Another point that Potbuilder alluded to is that all of these VP diesels are going to be expensive to mainain and repair. Quite a bit more than similar sized gas I/O's. So make sure you're taking this into account when you make your decision on whether to go with gas or diesel.

                          I work with alot of diesel equipment, and engines at work. All my Tractors, Tugs, Forklifts and such are diesel powered so we can run them on jet fuel. So I'm fairly competent on maintenance, and costs of operating, and maintain systems. I just don't know much about Volvo or Marine diesel engines, and outdrives.

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                          • #14
                            Kosovo

                            Hey AK Stick, I don't mean to hijack your thread, but I couldn't help but notice you're in Kosovo. How about that, I probably see you when you guys stop by the FARP for refuel. Sorry no info on diesels, but if you want any info on Volvo marine diesels, there's a fellow in Juneau who is a licenced dealer/mechanic for volvo and he could tell you which models are good/bad etc. Name is Mike Grieser with New Life Motors (907-789-5582) if that helps.

                            Mattson
                            Ask not what your government can do for you. Ask how your government can go away and get out of your life

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                            • #15
                              Originally posted by AK_Stick View Post
                              What, was the issues with the KAD 42? do you remember?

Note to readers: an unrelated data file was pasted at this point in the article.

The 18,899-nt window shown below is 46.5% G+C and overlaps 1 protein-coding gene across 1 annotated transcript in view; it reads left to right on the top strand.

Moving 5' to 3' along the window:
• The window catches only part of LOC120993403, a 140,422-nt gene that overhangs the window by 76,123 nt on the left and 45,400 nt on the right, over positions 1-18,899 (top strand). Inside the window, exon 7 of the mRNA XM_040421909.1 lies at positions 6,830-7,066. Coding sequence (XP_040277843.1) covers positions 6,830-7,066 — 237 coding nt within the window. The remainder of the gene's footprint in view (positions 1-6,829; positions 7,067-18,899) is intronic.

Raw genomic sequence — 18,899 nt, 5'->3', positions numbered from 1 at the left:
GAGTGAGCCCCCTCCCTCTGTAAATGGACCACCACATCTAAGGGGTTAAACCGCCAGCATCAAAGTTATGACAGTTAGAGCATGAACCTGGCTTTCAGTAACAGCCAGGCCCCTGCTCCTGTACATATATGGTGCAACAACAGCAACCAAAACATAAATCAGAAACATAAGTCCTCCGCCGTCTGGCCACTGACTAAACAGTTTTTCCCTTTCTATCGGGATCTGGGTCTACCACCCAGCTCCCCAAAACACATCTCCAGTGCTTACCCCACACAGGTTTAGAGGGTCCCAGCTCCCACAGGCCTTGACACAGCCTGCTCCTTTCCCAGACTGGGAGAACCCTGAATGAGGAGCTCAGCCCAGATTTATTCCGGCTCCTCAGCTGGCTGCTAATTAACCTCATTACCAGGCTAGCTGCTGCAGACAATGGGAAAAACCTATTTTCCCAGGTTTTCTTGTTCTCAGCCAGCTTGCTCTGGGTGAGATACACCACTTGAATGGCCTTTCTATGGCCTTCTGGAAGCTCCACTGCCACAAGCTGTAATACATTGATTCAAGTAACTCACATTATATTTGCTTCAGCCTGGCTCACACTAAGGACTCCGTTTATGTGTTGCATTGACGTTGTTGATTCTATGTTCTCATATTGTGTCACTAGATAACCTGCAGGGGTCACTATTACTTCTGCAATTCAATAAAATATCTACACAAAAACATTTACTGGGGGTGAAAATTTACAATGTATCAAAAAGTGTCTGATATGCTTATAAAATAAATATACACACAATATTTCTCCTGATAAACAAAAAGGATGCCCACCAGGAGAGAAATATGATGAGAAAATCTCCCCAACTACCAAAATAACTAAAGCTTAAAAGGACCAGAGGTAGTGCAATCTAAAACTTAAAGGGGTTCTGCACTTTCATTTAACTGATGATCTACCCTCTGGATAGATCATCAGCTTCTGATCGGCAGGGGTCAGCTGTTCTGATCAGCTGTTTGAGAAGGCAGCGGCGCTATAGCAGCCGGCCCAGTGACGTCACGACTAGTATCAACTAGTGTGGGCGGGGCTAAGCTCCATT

My knowledge of inboards and diesels is severely lacking. Any info or words of advice would be greatly appreciated.
                              I think it was something to do with the cylinders. I do know for sure that almost every 42 installed in the cordova fleet blew up after a very short time. Volvo wasn't very customer friendly with repairing those engines and i know that a few guys had to sue to get any satisfaction from volvo. One other thing i'd stay away from any charter boat thats for sale no matter what they tell you about maintainance, in my opinion they overload the boats with people, fuel, ice and whatever else then expect to run them at full cruise speed so usually the weakest link(the outdrive) blows up or the engine is run at a high exhaust temp and your melting the engine without knowing it, only way to know your exhaust temp is with a pyrometer (exhaust temp gauge) and i seriously doubt any of the boats out there have one installed. I've got a 41P w/duoprop on my bowpicker and i do have a pryo so i know what the pyro can do for a engine, by the way my outdrive has about 8,000 hours on it and thats because none of the local mechanics have touched it.
                              sigpic
                              Alaska Shrimp Pots

                              Rigid & Folding Shrimp & Crab Pots
                              Electra Dyne Pot Haulers
                              Ropes, Buoys, Bait
                              alaskashrimppots.com
                              akshrimppots@mtaonline.net
                              907 775 1692